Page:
Samsung has launched the Galaxy S8, its newest smartphone, amid great fanfare in the most ambitious initiative yet from the company to stay ahead in the mobile smartphone game. The latest salvo from Samsung also shows how it’s keen to attain leadership in the smartphone landscape, a nearly saturated but still highly competitive space that remains key to retaining subscriber loyalties and winning new converts.
The introduction of the Galaxy S8 comes at a delicate time for the embattled South Korean electronics giant, which is eager to put behind the challenges associated with the Galaxy Note 7 after exploding batteries prompted a worldwide recall of the phone.
Overall, the Galaxy S8 sends a powerful message: the device articulates a new design language; sports fresh enabling technology, including artificial intelligence (AI) as well as gigabit-LTE capability; and expands Samsung’s push into the professional enterprise market.
Ergonomics rule in new design lexicon
One element of the new phone’s design calculus is its focus on ergonomics, rather than on brute size alone or how large the screen could be. Samsung achieves the trade-off between size and display design with a new aspect ratio of 18.5:9, which gives the phone a longer and slimmer shape than any of its rivals but still allows the device to be held easily by the hand. The S8’s aspect ratio compares with the 18:9 spec of the new LG G6 unveiled at Mobile World Congress, and with the more common 16:9 aspect ratio found in the Apple iPhone and in other smartphones currently on the market.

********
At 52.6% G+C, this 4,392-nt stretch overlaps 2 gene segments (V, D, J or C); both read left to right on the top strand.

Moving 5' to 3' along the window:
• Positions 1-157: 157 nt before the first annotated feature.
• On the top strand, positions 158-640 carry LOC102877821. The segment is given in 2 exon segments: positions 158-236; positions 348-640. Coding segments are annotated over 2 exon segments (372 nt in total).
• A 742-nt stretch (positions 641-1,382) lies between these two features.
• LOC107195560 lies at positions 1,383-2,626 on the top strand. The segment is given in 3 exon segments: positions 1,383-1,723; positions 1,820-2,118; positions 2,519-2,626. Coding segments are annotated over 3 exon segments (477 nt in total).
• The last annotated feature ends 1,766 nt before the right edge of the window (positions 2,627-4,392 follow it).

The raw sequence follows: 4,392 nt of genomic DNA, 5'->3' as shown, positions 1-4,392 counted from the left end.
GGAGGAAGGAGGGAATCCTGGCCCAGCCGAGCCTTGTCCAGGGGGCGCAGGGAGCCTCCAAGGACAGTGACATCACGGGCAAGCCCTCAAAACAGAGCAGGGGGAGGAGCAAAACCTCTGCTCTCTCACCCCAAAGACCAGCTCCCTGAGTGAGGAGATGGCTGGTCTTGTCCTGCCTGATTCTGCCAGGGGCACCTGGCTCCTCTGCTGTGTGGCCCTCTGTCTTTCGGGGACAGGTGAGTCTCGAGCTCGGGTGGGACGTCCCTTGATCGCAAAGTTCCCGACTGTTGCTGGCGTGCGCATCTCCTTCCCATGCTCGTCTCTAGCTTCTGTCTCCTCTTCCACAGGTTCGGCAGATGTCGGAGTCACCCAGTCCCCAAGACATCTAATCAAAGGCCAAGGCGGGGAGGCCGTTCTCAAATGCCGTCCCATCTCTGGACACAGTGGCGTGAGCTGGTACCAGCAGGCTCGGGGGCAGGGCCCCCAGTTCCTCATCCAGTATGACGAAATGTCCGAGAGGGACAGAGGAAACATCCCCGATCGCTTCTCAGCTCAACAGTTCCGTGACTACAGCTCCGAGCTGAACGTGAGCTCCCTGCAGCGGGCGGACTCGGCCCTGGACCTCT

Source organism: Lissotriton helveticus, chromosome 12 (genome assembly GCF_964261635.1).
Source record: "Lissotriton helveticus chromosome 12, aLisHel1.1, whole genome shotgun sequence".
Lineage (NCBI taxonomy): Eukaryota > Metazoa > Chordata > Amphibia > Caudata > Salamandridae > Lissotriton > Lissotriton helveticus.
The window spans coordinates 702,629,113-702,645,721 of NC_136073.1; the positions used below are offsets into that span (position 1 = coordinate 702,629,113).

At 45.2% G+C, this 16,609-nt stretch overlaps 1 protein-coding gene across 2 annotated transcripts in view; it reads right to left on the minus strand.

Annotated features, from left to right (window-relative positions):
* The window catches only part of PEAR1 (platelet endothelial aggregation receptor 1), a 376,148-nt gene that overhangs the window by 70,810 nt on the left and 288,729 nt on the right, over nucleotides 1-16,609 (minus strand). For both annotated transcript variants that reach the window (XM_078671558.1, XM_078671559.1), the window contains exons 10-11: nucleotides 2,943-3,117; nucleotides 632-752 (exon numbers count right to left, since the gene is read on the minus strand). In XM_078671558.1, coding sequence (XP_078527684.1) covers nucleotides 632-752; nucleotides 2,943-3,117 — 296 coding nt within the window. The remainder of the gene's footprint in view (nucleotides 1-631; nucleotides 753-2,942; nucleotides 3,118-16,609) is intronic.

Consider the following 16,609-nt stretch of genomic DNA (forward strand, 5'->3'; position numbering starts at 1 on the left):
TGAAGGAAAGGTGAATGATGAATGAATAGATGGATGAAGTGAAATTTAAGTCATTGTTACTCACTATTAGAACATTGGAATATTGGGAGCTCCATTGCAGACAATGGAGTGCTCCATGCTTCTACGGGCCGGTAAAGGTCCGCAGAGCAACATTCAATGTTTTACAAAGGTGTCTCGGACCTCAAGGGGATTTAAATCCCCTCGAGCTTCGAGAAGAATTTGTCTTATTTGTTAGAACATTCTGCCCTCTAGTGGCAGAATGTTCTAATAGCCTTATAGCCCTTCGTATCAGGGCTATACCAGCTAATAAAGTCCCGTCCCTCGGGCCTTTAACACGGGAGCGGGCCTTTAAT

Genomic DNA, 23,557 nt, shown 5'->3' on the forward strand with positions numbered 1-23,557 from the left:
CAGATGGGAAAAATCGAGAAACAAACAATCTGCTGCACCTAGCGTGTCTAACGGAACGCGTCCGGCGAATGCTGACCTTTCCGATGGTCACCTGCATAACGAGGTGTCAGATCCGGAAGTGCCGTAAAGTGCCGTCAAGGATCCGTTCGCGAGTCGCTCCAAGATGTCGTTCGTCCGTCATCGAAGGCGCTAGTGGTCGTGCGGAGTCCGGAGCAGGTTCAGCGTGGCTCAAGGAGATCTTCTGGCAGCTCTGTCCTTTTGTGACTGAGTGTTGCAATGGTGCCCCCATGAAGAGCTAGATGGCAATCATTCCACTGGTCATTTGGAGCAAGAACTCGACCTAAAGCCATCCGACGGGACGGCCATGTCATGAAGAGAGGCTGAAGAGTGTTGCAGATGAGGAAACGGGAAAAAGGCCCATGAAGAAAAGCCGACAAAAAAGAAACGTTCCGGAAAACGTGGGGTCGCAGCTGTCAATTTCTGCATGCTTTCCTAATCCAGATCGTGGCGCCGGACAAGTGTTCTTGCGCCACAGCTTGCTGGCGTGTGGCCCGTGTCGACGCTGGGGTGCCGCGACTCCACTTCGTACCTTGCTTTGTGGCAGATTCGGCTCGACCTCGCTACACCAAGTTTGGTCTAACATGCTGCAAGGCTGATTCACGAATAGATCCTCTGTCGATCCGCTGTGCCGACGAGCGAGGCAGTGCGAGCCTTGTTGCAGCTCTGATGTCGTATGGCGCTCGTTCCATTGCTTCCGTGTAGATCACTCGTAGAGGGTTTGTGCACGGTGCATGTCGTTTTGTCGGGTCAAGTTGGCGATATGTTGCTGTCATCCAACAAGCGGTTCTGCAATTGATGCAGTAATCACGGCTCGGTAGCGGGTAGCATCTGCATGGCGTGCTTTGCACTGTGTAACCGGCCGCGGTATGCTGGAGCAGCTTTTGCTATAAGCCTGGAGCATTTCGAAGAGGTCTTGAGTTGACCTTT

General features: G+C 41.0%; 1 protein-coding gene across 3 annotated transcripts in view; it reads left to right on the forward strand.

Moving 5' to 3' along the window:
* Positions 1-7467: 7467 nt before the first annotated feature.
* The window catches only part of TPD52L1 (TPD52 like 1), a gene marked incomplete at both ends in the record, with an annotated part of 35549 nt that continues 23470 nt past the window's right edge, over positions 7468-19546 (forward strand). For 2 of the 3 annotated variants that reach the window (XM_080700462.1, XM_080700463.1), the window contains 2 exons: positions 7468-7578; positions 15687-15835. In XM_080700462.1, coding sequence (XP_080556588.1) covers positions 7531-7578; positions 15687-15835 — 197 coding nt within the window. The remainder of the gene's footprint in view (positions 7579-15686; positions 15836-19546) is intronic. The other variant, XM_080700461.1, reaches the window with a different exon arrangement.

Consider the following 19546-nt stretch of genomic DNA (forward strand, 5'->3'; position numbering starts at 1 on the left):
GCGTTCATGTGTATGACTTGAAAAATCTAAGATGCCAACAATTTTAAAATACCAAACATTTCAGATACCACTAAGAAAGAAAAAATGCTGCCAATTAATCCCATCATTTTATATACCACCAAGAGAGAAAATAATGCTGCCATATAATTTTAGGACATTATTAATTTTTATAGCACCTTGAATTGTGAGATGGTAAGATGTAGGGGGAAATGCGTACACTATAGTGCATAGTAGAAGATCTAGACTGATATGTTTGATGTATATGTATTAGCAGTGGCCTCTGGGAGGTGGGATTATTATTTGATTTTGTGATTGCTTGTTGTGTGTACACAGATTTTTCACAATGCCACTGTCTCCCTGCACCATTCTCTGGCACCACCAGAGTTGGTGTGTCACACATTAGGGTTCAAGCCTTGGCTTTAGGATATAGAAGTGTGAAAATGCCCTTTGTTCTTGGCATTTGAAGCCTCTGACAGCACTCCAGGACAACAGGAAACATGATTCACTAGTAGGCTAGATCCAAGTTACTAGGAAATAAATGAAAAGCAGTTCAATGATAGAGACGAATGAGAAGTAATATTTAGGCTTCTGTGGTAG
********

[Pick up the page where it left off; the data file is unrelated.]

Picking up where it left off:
The new design language likewise increases the screen size as much as possible within the physical confines of the phone. Samsung does this by expanding the screen to the outermost edges of the device. Moreover, the S8 relocates the fingerprint sensor to the back of the device, which results in the elimination of plenty of bezel space that used to surround the screen, thereby freeing up more room for the screen. The back and screen designs for the S8 are shown below.
All told, the distinctive design philosophy of the S8 coincides with the new “super-cycle” in smartphone design now occurring, as players—especially the giant brands—strive for differentiation.